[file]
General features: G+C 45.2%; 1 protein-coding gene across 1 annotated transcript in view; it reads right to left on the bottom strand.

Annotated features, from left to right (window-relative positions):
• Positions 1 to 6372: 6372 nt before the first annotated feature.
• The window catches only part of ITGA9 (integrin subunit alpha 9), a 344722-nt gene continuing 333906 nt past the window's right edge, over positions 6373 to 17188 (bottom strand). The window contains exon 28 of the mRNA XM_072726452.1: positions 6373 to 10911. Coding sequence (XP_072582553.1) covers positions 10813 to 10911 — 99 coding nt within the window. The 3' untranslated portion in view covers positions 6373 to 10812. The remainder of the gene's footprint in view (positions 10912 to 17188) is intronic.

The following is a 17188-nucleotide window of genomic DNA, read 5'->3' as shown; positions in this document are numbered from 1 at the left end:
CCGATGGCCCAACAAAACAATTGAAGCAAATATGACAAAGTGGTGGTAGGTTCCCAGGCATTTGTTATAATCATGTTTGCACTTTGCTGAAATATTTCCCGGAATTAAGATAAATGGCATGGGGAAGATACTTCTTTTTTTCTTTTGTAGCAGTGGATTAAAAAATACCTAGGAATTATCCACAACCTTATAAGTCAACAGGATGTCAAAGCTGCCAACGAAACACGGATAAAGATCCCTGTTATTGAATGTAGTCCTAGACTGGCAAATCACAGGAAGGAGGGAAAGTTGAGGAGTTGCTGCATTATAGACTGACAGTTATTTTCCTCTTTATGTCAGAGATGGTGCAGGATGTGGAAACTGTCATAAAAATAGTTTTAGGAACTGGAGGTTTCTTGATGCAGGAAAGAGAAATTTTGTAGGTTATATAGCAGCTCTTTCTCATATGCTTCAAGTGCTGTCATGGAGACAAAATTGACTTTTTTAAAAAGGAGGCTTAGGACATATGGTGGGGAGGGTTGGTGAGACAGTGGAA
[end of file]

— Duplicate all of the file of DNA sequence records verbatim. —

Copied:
General features: G+C 45.2%; 1 protein-coding gene across 1 annotated transcript in view; it reads right to left on the bottom strand.

Annotated features, from left to right (window-relative positions):
• Positions 1 to 6372: 6372 nt before the first annotated feature.
• The window catches only part of ITGA9 (integrin subunit alpha 9), a 344722-nt gene continuing 333906 nt past the window's right edge, over positions 6373 to 17188 (bottom strand). The window contains exon 28 of the mRNA XM_072726452.1: positions 6373 to 10911. Coding sequence (XP_072582553.1) covers positions 10813 to 10911 — 99 coding nt within the window. The 3' untranslated portion in view covers positions 6373 to 10812. The remainder of the gene's footprint in view (positions 10912 to 17188) is intronic.

The following is a 17188-nucleotide window of genomic DNA, read 5'->3' as shown; positions in this document are numbered from 1 at the left end:
CCGATGGCCCAACAAAACAATTGAAGCAAATATGACAAAGTGGTGGTAGGTTCCCAGGCATTTGTTATAATCATGTTTGCACTTTGCTGAAATATTTCCCGGAATTAAGATAAATGGCATGGGGAAGATACTTCTTTTTTTCTTTTGTAGCAGTGGATTAAAAAATACCTAGGAATTATCCACAACCTTATAAGTCAACAGGATGTCAAAGCTGCCAACGAAACACGGATAAAGATCCCTGTTATTGAATGTAGTCCTAGACTGGCAAATCACAGGAAGGAGGGAAAGTTGAGGAGTTGCTGCATTATAGACTGACAGTTATTTTCCTCTTTATGTCAGAGATGGTGCAGGATGTGGAAACTGTCATAAAAATAGTTTTAGGAACTGGAGGTTTCTTGATGCAGGAAAGAGAAATTTTGTAGGTTATATAGCAGCTCTTTCTCATATGCTTCAAGTGCTGTCATGGAGACAAAATTGACTTTTTTAAAAAGGAGGCTTAGGACATATGGTGGGGAGGGTTGGTGAGACAGTGGAA